On behalf of the city of Aspen’s Canary Initiative, a local official spoke in Denver on Wednesday in support of the U.S. Environmental Protection Agency’s Clean Power Plan, a proposal that would outline carbon-reducing strategies for each state under the Clean Air Act.
Focused mainly on coal-fired power plants, the plan would give each state different targets based on what the EPA believes can be reasonably accomplished. For example, the highest target would be in Washington, a state that would be asked to achieve 65 percent reduction in carbon dioxide emissions between 2005 and 2030. The lowest target would be 9 percent in North Dakota, while the Colorado target would be 35 percent.
“We’re lending Aspen’s name where appropriate on things that matter,” Ashley Perl, Aspen’s Climate Action manager, said of the decision to send Canary Initiative official Chris Menges to Denver.
“In Aspen, we understand that our tourism-dependent economy relies directly on stable climate conditions,” Mayor Steven Skadron said in a statement. “If the impacts that we are seeing in Colorado — like reduced snowpack and streamflows and more frequent and intense drought and wildfires — continue on the current path, our quality of life and economic viability will be challenged.”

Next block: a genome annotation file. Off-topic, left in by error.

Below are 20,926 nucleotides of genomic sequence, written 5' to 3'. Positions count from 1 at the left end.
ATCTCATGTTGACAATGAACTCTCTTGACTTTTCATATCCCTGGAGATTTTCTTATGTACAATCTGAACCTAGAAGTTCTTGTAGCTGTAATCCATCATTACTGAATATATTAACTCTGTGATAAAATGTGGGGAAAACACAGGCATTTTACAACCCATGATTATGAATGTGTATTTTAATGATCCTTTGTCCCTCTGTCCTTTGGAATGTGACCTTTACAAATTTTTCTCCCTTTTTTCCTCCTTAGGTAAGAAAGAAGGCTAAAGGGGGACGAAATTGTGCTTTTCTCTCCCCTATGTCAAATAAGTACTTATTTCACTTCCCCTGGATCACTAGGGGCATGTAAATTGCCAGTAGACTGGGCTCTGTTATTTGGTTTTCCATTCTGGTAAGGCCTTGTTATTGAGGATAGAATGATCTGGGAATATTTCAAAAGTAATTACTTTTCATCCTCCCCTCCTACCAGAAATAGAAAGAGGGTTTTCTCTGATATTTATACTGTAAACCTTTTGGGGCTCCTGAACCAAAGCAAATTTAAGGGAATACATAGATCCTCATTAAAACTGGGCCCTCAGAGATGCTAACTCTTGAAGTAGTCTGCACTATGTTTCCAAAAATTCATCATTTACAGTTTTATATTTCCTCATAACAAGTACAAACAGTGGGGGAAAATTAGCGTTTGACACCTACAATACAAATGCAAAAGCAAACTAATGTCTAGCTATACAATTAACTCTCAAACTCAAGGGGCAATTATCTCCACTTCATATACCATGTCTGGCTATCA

If approved, the law will not go into effect until 2015, a year in which the city has the stated goal of achieving 100 percent renewable energy for all municipal operations.
Perl said the EPA measure would not affect the city’s goal, but it would affect how the state regulates Aspen’s other two utility providers, Source Gas and Holy Cross Electric.
“It helps us as a community to know that even though we can only control Aspen Electric, Holy Cross and Source Gas are greening up their energy, and it helps us achieve our goals,” Perl said.
Fort Collins, Philadelphia and Washington, D.C., also commented on the EPA’s proposal. For Colorado, Menges called the 2030 target of 35 percent “quite modest.”
“If the state’s renewables and efficiency deployment continued growing at current rates, we could likely surpass this goal,” he said.
The EPA is accepting comments through Oct. 16 and plans to finalize the rule on June 1.